“Bastion’s a great city, but I know what it’s like when people look the other way when they see somebody who needs a hand. A few too many people like that here.” I said. “Could use a few more like you.”

She laughed. “You know, it’s kind of bad form to be hitting on me when I’m walking you to a date.”

I forced what I hoped wasn’t an obviously fake laugh. “I’m sorry, I didn’t mean it like that.”

“Don’t worry about it.” She smiled. “But you’re right. This city could use… something.”

“Well we’re all doing our best.” I said. “What about that guy from all those rumors on the south end?”

“The hooded guy?” She said. “I’ve heard similar stuff coming out of Pyropolis, but nobody knows if he’s even real.”

“And if he is?”

“Then he’s at least good at scaring the bad out of people.” She said. “But I’d like to hear a little more about him trying to encourage the good.”

“…Maybe.” I said.

“Maybe it’d be better if he’d just show us he’s real.” She said. “I don’t know.”

“Maybe you’re right.” I said. “I guess we’ll just have to see.” I smiled. “Or hear, in my case.”

She laughed. “I was trying not to make the joke myself.”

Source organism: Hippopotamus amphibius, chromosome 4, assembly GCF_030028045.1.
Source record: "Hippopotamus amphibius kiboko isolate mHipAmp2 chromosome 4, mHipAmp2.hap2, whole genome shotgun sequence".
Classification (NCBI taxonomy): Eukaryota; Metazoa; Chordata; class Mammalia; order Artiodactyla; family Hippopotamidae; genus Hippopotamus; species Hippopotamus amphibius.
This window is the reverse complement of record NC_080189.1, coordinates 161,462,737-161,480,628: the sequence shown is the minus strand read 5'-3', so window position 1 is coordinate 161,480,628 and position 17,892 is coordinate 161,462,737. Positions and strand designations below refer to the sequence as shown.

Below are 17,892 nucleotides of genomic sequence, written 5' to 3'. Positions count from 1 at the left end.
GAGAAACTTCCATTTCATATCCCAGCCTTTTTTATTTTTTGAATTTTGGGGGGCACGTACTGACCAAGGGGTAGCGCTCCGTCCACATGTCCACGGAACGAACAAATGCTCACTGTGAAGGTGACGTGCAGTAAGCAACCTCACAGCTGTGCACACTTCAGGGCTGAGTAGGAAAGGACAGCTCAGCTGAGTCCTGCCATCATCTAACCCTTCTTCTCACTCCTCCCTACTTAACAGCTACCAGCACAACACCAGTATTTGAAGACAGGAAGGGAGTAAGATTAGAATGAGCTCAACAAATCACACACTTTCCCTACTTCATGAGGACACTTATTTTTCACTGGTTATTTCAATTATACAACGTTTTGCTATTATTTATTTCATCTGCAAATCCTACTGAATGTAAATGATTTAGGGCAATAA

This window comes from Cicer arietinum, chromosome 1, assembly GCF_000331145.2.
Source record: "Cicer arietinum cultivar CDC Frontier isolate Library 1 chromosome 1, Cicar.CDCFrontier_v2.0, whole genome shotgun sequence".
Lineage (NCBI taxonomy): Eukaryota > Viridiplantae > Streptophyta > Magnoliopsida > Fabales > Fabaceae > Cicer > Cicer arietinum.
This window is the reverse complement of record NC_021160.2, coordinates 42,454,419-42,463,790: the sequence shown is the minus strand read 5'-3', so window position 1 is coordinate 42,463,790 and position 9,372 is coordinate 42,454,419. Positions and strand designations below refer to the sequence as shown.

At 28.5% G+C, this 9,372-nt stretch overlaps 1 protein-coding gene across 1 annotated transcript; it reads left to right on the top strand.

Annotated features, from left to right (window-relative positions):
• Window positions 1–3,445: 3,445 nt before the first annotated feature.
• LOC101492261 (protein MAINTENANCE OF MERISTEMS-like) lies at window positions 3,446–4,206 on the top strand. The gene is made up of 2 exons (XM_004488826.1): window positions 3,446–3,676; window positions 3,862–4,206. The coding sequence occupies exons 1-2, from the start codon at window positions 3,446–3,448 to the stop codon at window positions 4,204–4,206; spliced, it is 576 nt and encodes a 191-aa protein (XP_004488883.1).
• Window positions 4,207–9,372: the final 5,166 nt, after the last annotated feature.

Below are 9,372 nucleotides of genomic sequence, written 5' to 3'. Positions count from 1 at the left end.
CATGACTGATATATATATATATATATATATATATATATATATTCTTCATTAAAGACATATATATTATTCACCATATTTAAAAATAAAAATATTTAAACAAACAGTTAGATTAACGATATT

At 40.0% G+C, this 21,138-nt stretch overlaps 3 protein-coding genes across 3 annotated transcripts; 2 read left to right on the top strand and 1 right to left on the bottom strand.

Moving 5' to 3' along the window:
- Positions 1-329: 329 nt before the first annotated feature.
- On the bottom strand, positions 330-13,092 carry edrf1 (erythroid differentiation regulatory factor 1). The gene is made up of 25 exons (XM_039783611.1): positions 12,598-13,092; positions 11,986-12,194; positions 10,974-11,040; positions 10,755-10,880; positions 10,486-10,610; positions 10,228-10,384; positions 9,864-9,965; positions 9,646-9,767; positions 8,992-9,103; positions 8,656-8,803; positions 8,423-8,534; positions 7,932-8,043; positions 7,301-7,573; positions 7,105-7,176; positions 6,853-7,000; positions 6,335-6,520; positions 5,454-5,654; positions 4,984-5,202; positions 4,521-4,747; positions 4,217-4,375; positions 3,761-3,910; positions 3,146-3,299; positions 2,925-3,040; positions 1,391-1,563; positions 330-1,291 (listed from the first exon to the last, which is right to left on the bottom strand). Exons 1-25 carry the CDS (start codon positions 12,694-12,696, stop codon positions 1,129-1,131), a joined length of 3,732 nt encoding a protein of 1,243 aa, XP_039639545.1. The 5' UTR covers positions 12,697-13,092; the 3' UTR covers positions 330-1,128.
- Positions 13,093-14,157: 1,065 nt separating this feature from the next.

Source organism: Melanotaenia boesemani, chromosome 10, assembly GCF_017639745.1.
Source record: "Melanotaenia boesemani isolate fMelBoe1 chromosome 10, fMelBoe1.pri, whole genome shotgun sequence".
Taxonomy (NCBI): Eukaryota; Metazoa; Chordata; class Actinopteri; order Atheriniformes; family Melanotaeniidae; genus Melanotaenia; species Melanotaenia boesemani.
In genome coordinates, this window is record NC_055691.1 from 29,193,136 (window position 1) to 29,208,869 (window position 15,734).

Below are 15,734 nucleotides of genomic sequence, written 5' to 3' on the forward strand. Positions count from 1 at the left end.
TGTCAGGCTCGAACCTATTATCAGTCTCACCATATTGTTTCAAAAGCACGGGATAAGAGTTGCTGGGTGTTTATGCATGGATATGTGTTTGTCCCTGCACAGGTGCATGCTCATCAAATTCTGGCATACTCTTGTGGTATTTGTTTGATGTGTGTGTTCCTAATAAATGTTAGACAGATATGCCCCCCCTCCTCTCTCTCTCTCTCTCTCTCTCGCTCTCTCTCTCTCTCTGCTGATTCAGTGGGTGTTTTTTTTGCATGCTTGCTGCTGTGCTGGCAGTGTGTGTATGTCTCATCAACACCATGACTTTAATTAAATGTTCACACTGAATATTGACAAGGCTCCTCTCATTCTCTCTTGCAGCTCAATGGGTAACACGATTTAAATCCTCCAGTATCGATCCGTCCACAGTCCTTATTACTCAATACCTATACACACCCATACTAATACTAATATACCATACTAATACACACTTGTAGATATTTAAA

I felt a small trickle of blood run down the back of my neck.

I shifted my shoulders to raise my collar so she wouldn’t see, aggravating my cracked shoulder blade.

She helped me through the flower shop door. I looked toward the back counter, where I assumed the woman I was looking for would be.

“Hey Rose.” I said. “I was hoping to surprise Ava on our date this afternoon. Think you could help me?”

My mother took my arm, buying into the con. “No problem.”

She dismissed the woman who led me to the shop.

“Thank you for all your help.” I said. “Maybe I’ll see you around.”

“I hope so.” She said. “I didn’t catch your name.”

“…Azrael.” I said.

“Jenny.” She replied.

“Well it was nice to meet you, Jenny.”

“You too, Azrael.”


My mom helped me to the couch. “What’d you get into this time?”

“Fell off a roof.” I said.

“You want me to call Iris?” She asked.

“Ava.” I replied. “She’ll be here sooner, and I’m not sure how much longer I can stay conscious.”

“Don’t you dare pass out on my couch.” She said. “I thought you moving out meant you weren’t going to do that anymore.”

“Iris isn’t usually too happy about it either.” I said. “But I’ll do my best.”

“Keep talking.” She said. “Don’t stop until she gets here.”

“About the only time I’ve ever heard that from you.” I said.